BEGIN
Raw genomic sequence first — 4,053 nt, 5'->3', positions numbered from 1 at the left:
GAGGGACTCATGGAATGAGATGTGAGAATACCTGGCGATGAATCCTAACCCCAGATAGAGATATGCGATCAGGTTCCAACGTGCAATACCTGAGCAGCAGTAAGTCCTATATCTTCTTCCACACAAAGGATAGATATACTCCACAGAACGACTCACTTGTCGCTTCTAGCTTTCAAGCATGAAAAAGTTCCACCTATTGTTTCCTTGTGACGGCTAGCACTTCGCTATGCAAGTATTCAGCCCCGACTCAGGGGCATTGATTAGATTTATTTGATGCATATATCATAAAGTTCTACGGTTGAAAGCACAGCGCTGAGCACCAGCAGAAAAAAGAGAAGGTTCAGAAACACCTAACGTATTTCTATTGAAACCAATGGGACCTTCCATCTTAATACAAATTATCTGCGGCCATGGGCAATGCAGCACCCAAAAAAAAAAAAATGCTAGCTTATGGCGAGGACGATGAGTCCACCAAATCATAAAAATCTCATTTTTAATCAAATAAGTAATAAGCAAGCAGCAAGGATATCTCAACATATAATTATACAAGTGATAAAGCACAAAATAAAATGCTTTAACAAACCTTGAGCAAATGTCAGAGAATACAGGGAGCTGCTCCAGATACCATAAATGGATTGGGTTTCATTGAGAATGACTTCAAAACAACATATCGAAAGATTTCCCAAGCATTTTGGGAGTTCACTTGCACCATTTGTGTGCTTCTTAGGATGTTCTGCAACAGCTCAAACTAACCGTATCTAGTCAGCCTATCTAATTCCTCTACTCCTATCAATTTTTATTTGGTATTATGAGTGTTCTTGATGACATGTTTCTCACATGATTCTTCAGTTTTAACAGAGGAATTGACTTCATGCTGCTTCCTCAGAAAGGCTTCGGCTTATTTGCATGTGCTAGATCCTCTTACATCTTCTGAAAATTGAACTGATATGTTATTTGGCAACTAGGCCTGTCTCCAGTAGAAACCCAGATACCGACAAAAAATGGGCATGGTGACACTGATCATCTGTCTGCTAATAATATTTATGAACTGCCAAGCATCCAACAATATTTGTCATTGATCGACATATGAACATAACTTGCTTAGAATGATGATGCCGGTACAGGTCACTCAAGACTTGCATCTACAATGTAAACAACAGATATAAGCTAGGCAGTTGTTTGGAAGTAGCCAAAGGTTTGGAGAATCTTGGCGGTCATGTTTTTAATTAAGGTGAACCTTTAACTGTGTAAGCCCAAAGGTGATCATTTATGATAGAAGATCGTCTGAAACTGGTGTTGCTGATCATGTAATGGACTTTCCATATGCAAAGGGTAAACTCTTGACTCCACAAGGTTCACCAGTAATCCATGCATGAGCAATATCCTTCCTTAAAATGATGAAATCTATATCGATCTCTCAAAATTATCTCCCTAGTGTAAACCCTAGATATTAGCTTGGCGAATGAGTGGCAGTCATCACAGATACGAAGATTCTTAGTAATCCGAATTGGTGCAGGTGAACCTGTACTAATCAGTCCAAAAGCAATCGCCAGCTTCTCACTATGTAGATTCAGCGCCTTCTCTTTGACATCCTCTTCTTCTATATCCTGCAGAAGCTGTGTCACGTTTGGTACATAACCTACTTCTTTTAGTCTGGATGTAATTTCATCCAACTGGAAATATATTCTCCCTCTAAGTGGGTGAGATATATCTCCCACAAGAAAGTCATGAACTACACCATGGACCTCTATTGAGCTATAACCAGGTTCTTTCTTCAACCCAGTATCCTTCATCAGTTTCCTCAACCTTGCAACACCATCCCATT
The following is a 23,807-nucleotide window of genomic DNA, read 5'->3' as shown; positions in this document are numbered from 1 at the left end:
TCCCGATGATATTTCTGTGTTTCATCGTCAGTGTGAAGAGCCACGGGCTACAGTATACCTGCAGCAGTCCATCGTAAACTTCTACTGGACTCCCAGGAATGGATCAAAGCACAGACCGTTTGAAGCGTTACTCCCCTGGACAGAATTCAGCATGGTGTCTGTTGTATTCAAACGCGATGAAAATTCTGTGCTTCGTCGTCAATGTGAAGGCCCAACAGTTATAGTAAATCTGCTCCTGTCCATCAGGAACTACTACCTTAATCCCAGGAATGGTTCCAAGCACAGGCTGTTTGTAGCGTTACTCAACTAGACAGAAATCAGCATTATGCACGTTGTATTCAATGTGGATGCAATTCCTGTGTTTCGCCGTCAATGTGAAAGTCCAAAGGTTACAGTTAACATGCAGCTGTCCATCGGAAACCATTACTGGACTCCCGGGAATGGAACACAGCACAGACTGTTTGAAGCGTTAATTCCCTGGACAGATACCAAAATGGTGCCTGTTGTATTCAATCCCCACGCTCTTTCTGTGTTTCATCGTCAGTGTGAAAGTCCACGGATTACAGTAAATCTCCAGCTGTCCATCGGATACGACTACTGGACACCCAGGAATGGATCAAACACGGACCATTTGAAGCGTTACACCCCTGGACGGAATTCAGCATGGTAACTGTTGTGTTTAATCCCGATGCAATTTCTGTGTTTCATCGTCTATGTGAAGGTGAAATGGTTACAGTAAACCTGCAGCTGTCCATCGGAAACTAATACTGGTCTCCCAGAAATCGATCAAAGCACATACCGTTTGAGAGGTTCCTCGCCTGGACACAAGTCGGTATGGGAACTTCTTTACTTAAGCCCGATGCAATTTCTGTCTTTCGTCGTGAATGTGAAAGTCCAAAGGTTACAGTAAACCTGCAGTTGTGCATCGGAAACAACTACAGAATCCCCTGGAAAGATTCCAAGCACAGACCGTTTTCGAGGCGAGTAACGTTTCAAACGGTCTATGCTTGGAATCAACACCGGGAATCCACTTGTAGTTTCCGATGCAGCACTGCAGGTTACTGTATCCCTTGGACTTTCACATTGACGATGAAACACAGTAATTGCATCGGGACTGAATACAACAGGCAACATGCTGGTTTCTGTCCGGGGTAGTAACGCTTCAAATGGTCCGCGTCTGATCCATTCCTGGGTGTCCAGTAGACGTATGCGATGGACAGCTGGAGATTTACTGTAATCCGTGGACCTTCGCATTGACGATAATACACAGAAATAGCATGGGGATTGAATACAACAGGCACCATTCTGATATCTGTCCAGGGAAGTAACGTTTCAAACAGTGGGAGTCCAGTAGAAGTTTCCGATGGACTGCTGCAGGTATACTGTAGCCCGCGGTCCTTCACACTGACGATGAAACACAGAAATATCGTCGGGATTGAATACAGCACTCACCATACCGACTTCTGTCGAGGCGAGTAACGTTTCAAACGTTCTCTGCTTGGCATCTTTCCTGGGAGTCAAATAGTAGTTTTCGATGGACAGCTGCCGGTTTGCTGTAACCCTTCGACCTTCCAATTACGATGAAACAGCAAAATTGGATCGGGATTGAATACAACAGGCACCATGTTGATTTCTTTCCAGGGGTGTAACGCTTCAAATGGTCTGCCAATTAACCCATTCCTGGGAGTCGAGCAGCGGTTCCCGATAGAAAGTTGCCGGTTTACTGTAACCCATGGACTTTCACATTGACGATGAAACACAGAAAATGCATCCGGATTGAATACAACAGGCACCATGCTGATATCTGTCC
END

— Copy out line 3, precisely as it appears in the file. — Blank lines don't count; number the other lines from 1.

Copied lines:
The following is a 23,807-nucleotide window of genomic DNA, read 5'->3' as shown; positions in this document are numbered from 1 at the left end: